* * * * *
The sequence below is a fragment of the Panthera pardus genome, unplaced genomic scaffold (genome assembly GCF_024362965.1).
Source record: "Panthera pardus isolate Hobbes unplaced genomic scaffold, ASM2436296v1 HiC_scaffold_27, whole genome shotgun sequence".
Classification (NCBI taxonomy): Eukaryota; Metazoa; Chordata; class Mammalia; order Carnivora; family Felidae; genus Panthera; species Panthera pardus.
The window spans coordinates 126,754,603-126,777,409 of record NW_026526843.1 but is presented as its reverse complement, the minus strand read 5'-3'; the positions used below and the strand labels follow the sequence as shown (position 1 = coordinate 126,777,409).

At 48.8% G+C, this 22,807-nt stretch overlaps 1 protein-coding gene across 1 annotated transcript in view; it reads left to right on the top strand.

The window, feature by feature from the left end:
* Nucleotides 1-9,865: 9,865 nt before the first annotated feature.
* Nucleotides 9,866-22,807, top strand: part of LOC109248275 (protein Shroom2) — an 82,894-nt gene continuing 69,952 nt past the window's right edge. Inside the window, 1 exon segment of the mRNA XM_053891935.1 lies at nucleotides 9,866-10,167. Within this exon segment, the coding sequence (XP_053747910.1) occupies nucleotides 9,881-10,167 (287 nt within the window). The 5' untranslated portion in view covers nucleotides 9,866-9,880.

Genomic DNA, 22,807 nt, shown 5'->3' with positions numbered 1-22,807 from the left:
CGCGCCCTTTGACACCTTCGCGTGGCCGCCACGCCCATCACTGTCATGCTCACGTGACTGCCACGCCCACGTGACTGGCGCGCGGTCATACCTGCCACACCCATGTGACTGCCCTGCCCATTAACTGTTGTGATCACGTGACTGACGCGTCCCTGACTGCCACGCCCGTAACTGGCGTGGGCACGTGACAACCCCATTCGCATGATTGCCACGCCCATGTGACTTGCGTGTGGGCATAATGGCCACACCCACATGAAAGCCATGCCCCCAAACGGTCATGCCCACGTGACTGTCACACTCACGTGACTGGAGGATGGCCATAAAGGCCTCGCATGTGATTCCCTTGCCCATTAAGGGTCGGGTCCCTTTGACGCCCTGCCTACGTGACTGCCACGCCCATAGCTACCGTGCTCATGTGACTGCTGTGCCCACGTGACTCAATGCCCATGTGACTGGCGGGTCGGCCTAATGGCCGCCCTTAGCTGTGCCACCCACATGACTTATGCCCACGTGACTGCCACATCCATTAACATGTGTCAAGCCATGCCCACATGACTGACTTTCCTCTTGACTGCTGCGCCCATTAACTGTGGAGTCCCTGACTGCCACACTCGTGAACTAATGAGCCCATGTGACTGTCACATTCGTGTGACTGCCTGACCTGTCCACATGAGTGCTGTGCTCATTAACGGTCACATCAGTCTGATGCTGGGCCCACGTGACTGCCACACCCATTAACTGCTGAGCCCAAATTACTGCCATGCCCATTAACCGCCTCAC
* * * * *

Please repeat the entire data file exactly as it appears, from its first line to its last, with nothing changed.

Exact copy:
The sequence below is a fragment of the Panthera pardus genome, unplaced genomic scaffold (genome assembly GCF_024362965.1).
Source record: "Panthera pardus isolate Hobbes unplaced genomic scaffold, ASM2436296v1 HiC_scaffold_27, whole genome shotgun sequence".
Classification (NCBI taxonomy): Eukaryota; Metazoa; Chordata; class Mammalia; order Carnivora; family Felidae; genus Panthera; species Panthera pardus.
The window spans coordinates 126,754,603-126,777,409 of record NW_026526843.1 but is presented as its reverse complement, the minus strand read 5'-3'; the positions used below and the strand labels follow the sequence as shown (position 1 = coordinate 126,777,409).

At 48.8% G+C, this 22,807-nt stretch overlaps 1 protein-coding gene across 1 annotated transcript in view; it reads left to right on the top strand.

The window, feature by feature from the left end:
* Nucleotides 1-9,865: 9,865 nt before the first annotated feature.
* Nucleotides 9,866-22,807, top strand: part of LOC109248275 (protein Shroom2) — an 82,894-nt gene continuing 69,952 nt past the window's right edge. Inside the window, 1 exon segment of the mRNA XM_053891935.1 lies at nucleotides 9,866-10,167. Within this exon segment, the coding sequence (XP_053747910.1) occupies nucleotides 9,881-10,167 (287 nt within the window). The 5' untranslated portion in view covers nucleotides 9,866-9,880.

Genomic DNA, 22,807 nt, shown 5'->3' with positions numbered 1-22,807 from the left:
CGCGCCCTTTGACACCTTCGCGTGGCCGCCACGCCCATCACTGTCATGCTCACGTGACTGCCACGCCCACGTGACTGGCGCGCGGTCATACCTGCCACACCCATGTGACTGCCCTGCCCATTAACTGTTGTGATCACGTGACTGACGCGTCCCTGACTGCCACGCCCGTAACTGGCGTGGGCACGTGACAACCCCATTCGCATGATTGCCACGCCCATGTGACTTGCGTGTGGGCATAATGGCCACACCCACATGAAAGCCATGCCCCCAAACGGTCATGCCCACGTGACTGTCACACTCACGTGACTGGAGGATGGCCATAAAGGCCTCGCATGTGATTCCCTTGCCCATTAAGGGTCGGGTCCCTTTGACGCCCTGCCTACGTGACTGCCACGCCCATAGCTACCGTGCTCATGTGACTGCTGTGCCCACGTGACTCAATGCCCATGTGACTGGCGGGTCGGCCTAATGGCCGCCCTTAGCTGTGCCACCCACATGACTTATGCCCACGTGACTGCCACATCCATTAACATGTGTCAAGCCATGCCCACATGACTGACTTTCCTCTTGACTGCTGCGCCCATTAACTGTGGAGTCCCTGACTGCCACACTCGTGAACTAATGAGCCCATGTGACTGTCACATTCGTGTGACTGCCTGACCTGTCCACATGAGTGCTGTGCTCATTAACGGTCACATCAGTCTGATGCTGGGCCCACGTGACTGCCACACCCATTAACTGCTGAGCCCAAATTACTGCCATGCCCATTAACCGCCTCAC